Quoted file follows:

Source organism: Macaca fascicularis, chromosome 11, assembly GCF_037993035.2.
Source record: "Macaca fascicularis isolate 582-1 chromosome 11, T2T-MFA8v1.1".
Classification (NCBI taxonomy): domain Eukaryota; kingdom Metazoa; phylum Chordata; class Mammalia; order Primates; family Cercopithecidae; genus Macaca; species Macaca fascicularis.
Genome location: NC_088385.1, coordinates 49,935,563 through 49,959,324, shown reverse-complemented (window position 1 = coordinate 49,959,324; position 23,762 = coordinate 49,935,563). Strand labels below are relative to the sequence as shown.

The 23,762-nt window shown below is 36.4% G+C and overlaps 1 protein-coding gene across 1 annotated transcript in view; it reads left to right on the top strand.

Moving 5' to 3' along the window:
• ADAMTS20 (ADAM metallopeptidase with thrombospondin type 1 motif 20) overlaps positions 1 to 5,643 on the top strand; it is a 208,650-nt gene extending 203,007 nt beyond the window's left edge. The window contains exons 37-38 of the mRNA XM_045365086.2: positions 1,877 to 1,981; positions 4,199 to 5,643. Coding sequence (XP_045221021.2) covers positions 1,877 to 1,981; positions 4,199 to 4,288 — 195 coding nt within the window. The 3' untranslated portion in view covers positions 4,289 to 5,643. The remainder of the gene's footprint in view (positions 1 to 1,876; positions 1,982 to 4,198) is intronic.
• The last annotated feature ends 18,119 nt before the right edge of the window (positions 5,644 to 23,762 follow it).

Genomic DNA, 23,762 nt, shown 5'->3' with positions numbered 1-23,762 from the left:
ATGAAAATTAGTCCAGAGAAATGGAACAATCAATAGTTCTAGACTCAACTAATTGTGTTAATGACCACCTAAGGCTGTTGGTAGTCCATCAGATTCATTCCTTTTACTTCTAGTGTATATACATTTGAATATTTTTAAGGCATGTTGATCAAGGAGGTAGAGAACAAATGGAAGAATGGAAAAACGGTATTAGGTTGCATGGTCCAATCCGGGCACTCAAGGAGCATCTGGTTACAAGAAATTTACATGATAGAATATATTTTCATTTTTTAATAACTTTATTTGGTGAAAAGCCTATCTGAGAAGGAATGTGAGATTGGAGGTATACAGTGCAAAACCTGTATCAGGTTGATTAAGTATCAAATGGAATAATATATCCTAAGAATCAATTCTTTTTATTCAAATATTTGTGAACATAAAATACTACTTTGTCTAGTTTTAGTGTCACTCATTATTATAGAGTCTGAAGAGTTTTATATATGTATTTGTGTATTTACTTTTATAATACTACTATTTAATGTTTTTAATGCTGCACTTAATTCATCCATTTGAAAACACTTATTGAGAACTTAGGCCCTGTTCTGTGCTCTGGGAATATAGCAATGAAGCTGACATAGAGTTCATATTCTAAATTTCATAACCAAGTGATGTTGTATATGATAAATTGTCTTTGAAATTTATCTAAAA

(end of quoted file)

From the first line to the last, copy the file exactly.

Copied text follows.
Source organism: Macaca fascicularis, chromosome 11, assembly GCF_037993035.2.
Source record: "Macaca fascicularis isolate 582-1 chromosome 11, T2T-MFA8v1.1".
Classification (NCBI taxonomy): domain Eukaryota; kingdom Metazoa; phylum Chordata; class Mammalia; order Primates; family Cercopithecidae; genus Macaca; species Macaca fascicularis.
Genome location: NC_088385.1, coordinates 49,935,563 through 49,959,324, shown reverse-complemented (window position 1 = coordinate 49,959,324; position 23,762 = coordinate 49,935,563). Strand labels below are relative to the sequence as shown.

The 23,762-nt window shown below is 36.4% G+C and overlaps 1 protein-coding gene across 1 annotated transcript in view; it reads left to right on the top strand.

Moving 5' to 3' along the window:
• ADAMTS20 (ADAM metallopeptidase with thrombospondin type 1 motif 20) overlaps positions 1 to 5,643 on the top strand; it is a 208,650-nt gene extending 203,007 nt beyond the window's left edge. The window contains exons 37-38 of the mRNA XM_045365086.2: positions 1,877 to 1,981; positions 4,199 to 5,643. Coding sequence (XP_045221021.2) covers positions 1,877 to 1,981; positions 4,199 to 4,288 — 195 coding nt within the window. The 3' untranslated portion in view covers positions 4,289 to 5,643. The remainder of the gene's footprint in view (positions 1 to 1,876; positions 1,982 to 4,198) is intronic.
• The last annotated feature ends 18,119 nt before the right edge of the window (positions 5,644 to 23,762 follow it).

Genomic DNA, 23,762 nt, shown 5'->3' with positions numbered 1-23,762 from the left:
ATGAAAATTAGTCCAGAGAAATGGAACAATCAATAGTTCTAGACTCAACTAATTGTGTTAATGACCACCTAAGGCTGTTGGTAGTCCATCAGATTCATTCCTTTTACTTCTAGTGTATATACATTTGAATATTTTTAAGGCATGTTGATCAAGGAGGTAGAGAACAAATGGAAGAATGGAAAAACGGTATTAGGTTGCATGGTCCAATCCGGGCACTCAAGGAGCATCTGGTTACAAGAAATTTACATGATAGAATATATTTTCATTTTTTAATAACTTTATTTGGTGAAAAGCCTATCTGAGAAGGAATGTGAGATTGGAGGTATACAGTGCAAAACCTGTATCAGGTTGATTAAGTATCAAATGGAATAATATATCCTAAGAATCAATTCTTTTTATTCAAATATTTGTGAACATAAAATACTACTTTGTCTAGTTTTAGTGTCACTCATTATTATAGAGTCTGAAGAGTTTTATATATGTATTTGTGTATTTACTTTTATAATACTACTATTTAATGTTTTTAATGCTGCACTTAATTCATCCATTTGAAAACACTTATTGAGAACTTAGGCCCTGTTCTGTGCTCTGGGAATATAGCAATGAAGCTGACATAGAGTTCATATTCTAAATTTCATAACCAAGTGATGTTGTATATGATAAATTGTCTTTGAAATTTATCTAAAA